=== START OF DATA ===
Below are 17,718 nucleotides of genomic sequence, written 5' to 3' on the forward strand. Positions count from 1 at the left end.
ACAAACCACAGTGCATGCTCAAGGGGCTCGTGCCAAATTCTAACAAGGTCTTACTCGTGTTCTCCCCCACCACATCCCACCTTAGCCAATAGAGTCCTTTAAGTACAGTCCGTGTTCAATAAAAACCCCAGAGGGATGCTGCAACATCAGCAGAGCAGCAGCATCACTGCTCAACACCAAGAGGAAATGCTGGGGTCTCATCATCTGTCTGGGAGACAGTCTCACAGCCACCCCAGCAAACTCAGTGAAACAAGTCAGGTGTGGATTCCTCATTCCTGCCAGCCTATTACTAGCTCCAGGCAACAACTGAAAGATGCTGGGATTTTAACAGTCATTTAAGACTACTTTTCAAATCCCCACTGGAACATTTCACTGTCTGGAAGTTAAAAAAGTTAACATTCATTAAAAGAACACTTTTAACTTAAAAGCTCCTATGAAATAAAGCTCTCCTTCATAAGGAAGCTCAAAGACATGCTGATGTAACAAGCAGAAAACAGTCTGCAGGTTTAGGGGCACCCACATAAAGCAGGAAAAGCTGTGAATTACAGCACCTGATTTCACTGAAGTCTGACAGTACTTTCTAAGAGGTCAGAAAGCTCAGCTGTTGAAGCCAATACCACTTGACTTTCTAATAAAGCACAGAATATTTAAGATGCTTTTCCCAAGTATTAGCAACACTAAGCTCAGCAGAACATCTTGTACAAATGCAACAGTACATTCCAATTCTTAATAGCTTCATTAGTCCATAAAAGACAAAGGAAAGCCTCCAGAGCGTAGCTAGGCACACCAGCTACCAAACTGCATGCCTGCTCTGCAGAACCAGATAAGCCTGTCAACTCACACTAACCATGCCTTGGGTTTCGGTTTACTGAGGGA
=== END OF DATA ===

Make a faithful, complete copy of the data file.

Below are 17,718 nucleotides of genomic sequence, written 5' to 3' on the forward strand. Positions count from 1 at the left end.
ACAAACCACAGTGCATGCTCAAGGGGCTCGTGCCAAATTCTAACAAGGTCTTACTCGTGTTCTCCCCCACCACATCCCACCTTAGCCAATAGAGTCCTTTAAGTACAGTCCGTGTTCAATAAAAACCCCAGAGGGATGCTGCAACATCAGCAGAGCAGCAGCATCACTGCTCAACACCAAGAGGAAATGCTGGGGTCTCATCATCTGTCTGGGAGACAGTCTCACAGCCACCCCAGCAAACTCAGTGAAACAAGTCAGGTGTGGATTCCTCATTCCTGCCAGCCTATTACTAGCTCCAGGCAACAACTGAAAGATGCTGGGATTTTAACAGTCATTTAAGACTACTTTTCAAATCCCCACTGGAACATTTCACTGTCTGGAAGTTAAAAAAGTTAACATTCATTAAAAGAACACTTTTAACTTAAAAGCTCCTATGAAATAAAGCTCTCCTTCATAAGGAAGCTCAAAGACATGCTGATGTAACAAGCAGAAAACAGTCTGCAGGTTTAGGGGCACCCACATAAAGCAGGAAAAGCTGTGAATTACAGCACCTGATTTCACTGAAGTCTGACAGTACTTTCTAAGAGGTCAGAAAGCTCAGCTGTTGAAGCCAATACCACTTGACTTTCTAATAAAGCACAGAATATTTAAGATGCTTTTCCCAAGTATTAGCAACACTAAGCTCAGCAGAACATCTTGTACAAATGCAACAGTACATTCCAATTCTTAATAGCTTCATTAGTCCATAAAAGACAAAGGAAAGCCTCCAGAGCGTAGCTAGGCACACCAGCTACCAAACTGCATGCCTGCTCTGCAGAACCAGATAAGCCTGTCAACTCACACTAACCATGCCTTGGGTTTCGGTTTACTGAGGGA